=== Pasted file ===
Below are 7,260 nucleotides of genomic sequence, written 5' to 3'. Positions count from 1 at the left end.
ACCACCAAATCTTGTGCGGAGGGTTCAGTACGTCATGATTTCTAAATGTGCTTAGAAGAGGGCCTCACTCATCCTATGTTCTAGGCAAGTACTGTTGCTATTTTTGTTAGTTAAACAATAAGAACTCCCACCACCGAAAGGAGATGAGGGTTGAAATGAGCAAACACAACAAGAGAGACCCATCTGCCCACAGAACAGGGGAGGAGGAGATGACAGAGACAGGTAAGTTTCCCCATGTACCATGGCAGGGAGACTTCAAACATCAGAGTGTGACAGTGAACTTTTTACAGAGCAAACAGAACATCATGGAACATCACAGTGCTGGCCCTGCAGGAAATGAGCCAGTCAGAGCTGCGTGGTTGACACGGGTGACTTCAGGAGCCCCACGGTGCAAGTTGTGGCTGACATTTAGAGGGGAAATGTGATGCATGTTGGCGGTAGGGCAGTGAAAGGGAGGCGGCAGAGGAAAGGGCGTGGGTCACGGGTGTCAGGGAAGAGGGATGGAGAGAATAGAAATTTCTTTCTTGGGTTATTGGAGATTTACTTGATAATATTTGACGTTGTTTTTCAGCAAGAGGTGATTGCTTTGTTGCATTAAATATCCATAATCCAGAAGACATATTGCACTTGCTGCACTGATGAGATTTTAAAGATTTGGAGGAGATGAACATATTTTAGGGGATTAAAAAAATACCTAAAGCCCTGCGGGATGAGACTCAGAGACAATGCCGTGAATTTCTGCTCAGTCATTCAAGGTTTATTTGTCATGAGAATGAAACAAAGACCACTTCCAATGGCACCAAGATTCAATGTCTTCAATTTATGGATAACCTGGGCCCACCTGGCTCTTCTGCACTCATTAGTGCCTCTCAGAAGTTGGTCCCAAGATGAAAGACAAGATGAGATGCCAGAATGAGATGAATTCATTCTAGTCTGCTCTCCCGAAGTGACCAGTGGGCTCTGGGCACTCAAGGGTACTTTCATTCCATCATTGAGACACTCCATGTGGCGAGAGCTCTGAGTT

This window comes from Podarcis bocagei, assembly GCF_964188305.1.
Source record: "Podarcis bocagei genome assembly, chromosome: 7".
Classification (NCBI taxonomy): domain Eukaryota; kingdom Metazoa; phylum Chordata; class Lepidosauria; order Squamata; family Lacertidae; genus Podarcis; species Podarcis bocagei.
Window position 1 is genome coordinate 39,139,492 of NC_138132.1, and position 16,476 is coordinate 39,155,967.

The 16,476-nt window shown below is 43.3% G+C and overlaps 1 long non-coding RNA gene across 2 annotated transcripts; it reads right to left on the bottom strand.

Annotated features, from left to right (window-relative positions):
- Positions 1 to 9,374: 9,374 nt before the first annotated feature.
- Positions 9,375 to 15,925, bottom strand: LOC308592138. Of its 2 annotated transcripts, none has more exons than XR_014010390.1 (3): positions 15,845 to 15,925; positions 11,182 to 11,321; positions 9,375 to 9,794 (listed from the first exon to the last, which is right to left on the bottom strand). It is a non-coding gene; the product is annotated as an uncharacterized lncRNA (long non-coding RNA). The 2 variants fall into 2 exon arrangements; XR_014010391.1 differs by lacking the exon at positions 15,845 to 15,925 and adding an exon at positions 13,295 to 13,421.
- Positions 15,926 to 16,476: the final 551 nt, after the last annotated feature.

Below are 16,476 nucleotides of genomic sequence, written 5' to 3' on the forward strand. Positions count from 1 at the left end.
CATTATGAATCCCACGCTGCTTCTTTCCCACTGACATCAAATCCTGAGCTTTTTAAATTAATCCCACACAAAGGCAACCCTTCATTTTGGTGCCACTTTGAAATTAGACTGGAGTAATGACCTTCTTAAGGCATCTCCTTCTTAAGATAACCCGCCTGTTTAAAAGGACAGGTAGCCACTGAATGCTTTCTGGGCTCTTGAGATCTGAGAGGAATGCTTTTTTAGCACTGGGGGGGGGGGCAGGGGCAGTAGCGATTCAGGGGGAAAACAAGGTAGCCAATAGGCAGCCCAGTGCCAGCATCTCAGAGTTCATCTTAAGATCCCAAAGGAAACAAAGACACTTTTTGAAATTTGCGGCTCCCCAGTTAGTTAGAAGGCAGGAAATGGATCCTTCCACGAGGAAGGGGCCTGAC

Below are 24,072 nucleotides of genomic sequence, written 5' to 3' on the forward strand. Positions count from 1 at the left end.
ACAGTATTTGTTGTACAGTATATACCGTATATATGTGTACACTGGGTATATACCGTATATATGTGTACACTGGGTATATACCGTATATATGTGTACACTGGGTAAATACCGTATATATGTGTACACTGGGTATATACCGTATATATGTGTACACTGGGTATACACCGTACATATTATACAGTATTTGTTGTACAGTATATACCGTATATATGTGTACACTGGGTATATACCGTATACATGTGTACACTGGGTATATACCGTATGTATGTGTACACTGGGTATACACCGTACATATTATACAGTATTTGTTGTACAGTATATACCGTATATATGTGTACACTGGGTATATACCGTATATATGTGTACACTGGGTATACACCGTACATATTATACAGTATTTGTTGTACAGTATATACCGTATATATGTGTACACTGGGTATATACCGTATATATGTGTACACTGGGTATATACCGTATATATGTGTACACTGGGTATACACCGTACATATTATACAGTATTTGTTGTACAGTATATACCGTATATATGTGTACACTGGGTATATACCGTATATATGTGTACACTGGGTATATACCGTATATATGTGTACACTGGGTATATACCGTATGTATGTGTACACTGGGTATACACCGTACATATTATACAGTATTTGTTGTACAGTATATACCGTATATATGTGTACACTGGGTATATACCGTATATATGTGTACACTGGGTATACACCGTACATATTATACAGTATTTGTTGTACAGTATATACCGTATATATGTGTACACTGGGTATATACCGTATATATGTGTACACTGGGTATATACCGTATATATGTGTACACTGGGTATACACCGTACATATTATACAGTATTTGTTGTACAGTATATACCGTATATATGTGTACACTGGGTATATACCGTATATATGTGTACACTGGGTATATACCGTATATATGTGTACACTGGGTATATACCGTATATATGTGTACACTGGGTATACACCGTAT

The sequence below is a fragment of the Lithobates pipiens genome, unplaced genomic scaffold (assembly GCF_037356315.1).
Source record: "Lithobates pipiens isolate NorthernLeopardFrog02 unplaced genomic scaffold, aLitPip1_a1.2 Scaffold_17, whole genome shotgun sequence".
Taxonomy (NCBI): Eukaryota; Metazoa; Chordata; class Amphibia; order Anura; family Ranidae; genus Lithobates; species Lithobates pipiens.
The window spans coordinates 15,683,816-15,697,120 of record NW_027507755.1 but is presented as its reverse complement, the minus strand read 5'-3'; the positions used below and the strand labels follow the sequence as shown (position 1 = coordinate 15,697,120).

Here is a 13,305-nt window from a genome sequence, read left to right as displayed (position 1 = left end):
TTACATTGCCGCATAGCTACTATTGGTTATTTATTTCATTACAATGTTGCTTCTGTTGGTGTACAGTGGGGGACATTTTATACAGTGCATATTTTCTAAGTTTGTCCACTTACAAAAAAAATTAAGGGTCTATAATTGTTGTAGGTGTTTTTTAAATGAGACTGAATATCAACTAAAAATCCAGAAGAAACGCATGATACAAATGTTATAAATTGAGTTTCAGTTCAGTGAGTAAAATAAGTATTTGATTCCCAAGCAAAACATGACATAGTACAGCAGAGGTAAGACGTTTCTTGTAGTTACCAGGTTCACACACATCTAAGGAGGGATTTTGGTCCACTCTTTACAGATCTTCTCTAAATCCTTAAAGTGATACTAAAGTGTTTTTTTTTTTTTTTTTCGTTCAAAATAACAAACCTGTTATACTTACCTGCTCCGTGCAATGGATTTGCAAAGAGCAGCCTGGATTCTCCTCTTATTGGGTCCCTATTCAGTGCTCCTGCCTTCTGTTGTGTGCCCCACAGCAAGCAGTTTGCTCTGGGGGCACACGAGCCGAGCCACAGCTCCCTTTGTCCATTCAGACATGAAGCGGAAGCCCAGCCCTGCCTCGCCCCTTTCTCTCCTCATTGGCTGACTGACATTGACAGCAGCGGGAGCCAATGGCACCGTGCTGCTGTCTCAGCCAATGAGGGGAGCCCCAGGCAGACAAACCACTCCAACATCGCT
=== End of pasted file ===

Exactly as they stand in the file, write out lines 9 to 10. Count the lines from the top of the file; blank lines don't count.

- Positions 1 to 9,374: 9,374 nt before the first annotated feature.
- Positions 9,375 to 15,925, bottom strand: LOC308592138. Of its 2 annotated transcripts, none has more exons than XR_014010390.1 (3): positions 15,845 to 15,925; positions 11,182 to 11,321; positions 9,375 to 9,794 (listed from the first exon to the last, which is right to left on the bottom strand). It is a non-coding gene; the product is annotated as an uncharacterized lncRNA (long non-coding RNA). The 2 variants fall into 2 exon arrangements; XR_014010391.1 differs by lacking the exon at positions 15,845 to 15,925 and adding an exon at positions 13,295 to 13,421.